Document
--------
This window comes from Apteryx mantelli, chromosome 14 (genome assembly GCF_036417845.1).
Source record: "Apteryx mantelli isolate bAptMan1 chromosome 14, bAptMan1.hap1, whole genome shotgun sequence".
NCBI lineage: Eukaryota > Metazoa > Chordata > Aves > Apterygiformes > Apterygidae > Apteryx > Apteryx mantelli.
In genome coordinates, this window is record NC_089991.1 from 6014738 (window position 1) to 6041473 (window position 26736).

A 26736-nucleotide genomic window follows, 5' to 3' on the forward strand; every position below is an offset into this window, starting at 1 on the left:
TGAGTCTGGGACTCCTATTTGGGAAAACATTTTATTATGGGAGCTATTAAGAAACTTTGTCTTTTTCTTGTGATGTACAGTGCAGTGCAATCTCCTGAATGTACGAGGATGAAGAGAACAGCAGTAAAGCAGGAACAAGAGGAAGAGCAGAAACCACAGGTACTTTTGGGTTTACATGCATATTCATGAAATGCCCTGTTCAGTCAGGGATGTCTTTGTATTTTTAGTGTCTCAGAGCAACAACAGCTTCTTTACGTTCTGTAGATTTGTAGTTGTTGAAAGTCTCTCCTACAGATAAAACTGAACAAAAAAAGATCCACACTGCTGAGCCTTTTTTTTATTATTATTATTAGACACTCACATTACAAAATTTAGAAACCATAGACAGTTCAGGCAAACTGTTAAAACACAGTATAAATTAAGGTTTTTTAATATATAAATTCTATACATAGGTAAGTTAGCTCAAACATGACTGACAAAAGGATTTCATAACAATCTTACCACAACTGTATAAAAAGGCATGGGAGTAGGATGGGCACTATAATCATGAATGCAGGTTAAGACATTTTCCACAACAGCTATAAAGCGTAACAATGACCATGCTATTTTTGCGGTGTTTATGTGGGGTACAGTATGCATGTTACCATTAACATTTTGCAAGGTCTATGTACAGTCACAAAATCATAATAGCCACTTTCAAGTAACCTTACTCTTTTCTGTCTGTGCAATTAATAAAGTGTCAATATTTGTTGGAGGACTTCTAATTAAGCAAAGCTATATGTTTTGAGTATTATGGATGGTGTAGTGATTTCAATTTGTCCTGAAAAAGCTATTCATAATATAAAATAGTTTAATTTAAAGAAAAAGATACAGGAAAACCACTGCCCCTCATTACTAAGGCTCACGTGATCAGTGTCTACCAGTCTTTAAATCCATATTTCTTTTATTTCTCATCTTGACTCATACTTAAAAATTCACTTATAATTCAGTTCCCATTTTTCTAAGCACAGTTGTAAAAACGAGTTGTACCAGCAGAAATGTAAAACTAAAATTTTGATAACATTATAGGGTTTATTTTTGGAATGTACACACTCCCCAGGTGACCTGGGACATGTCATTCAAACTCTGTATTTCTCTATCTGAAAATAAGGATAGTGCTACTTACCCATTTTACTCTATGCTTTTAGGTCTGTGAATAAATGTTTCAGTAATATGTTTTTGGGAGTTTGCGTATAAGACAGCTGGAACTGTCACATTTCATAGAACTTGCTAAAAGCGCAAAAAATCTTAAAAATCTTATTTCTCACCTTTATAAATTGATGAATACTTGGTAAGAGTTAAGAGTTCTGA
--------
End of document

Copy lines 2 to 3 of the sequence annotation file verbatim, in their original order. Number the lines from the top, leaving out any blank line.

Source record: "Apteryx mantelli isolate bAptMan1 chromosome 14, bAptMan1.hap1, whole genome shotgun sequence".
NCBI lineage: Eukaryota > Metazoa > Chordata > Aves > Apterygiformes > Apterygidae > Apteryx > Apteryx mantelli.